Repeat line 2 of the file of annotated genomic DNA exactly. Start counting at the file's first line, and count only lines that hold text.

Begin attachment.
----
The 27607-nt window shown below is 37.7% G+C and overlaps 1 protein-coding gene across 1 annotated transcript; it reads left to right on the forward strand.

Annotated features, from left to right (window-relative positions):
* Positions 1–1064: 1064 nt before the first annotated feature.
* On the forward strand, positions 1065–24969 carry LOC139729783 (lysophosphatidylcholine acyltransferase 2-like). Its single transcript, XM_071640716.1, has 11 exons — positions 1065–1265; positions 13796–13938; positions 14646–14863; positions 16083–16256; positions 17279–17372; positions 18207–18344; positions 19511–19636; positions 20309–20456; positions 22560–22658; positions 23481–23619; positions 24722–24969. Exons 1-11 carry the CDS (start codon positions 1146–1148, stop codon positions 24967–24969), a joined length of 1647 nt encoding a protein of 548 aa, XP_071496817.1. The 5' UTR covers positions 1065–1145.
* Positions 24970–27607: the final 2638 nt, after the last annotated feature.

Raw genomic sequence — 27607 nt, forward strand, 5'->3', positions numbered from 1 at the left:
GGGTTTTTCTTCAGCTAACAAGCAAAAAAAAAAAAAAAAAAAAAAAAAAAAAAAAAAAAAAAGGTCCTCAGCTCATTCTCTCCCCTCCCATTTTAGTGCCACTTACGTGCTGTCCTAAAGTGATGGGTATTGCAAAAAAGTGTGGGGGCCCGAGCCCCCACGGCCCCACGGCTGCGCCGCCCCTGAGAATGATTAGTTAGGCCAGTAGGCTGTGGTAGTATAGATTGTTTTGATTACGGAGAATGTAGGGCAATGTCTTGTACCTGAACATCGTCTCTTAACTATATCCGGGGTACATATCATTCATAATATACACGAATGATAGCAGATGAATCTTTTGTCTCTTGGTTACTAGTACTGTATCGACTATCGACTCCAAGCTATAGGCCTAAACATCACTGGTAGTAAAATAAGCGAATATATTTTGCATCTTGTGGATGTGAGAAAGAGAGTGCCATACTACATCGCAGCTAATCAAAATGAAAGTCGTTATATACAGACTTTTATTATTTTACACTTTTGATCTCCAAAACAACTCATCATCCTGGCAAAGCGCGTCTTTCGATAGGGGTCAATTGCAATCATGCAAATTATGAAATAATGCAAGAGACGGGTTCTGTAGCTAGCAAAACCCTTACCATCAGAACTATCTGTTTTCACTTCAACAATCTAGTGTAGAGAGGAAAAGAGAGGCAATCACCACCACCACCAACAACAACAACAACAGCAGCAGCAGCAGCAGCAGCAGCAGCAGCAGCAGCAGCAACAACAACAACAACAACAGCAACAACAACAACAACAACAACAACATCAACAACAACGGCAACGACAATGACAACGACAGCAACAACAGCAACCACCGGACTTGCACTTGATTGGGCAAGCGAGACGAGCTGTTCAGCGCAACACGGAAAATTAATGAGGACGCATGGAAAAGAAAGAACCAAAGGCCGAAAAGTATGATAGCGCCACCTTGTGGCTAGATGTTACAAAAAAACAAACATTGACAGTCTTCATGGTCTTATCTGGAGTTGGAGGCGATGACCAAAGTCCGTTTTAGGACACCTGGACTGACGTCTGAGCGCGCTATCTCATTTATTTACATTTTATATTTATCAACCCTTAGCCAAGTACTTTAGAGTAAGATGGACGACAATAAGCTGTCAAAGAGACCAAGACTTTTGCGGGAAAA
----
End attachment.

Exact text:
Annotated features, from left to right (window-relative positions):